e. After successfully installing, run the following command:
Invoke-Expression –command “C:\ELK\logstash\bin\logstash-plugin install logstash-input-beats”
Next, I'll provide screenshots to better understand the above points:
At last, click “Install Service.” If you see << Service “Logstash” installed successfully! >>, congrats! Logstash works and we can move to the next step.
Step 4. Installing Kibana
To install Kibana, open a Windows PowerShell prompt (Run as Administrator) and type the following command. We will use again NSSM (Non-Sucking Service Manager) to install it as a Windows Service:
a. Run the following command:
Invoke-Expression -command “c:\ELK\nssm\win64\nssm install Kibana”
a. In the Application Tab, set the following settings:
Startup directory: C:\ELK\kibana\bin
Arguments: “In this case, we DIDN’T SET ANY ARGUMENT. Let it be empty”
b. In the Details Tab, set the following:
Display Name: Kibana
Description: Kibana Service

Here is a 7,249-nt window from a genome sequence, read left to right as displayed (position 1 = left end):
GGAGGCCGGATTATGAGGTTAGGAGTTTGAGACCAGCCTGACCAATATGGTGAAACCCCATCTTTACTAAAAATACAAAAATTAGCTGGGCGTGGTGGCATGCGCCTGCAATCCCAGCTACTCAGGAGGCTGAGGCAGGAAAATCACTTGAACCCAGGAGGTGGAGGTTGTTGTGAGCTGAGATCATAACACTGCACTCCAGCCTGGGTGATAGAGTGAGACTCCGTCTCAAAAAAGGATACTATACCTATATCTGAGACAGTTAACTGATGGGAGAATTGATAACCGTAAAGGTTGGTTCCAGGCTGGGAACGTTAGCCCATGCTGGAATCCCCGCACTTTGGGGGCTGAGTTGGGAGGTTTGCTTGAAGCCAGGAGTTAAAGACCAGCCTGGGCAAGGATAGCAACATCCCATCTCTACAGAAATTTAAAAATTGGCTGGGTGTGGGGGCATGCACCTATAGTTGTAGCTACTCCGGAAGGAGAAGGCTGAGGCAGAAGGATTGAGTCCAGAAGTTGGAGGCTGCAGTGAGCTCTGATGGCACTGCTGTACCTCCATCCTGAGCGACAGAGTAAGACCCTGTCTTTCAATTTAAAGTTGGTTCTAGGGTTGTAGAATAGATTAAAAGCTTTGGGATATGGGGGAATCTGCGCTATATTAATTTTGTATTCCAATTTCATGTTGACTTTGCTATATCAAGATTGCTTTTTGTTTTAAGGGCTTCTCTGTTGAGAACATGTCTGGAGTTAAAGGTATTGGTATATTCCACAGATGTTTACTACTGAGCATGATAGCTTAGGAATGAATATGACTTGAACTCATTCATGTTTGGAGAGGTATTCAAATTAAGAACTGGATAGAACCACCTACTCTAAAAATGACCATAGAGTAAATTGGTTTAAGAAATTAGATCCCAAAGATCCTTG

Startup type: Automatic
c. In the Dependencies Tab, set the following:
This service depends……:
Note: Be careful, here we need to set 2 services as dependencies. Write each of them in a new line.
Next, I was providing screenshots, which help to better understand the above points:
At last, click “Install Service.” And if you see << Service “Kibana” installed successfully! >>, we successfully install Kibana and we can move to the next step.
Before moving to the next step, let’s verify the services are started. To do this, open “Run” (Windows + R) and type “services.msc.” In the open windows, find the following services and check the “Status” of each:
Step 5. Installing Beats
Before starting the installation process, let me tell you that in this documentation, I didn’t explain deeply about beats. I will give some brief information about beats, but we will discuss this topic more deeply at another time.
What Are Beats?
The beats are a collection of lightweight (resource-efficient, no dependencies, small) and open-source log shippers installed on servers for data collection so that it can be indexed and analyzed via the ELK Stack.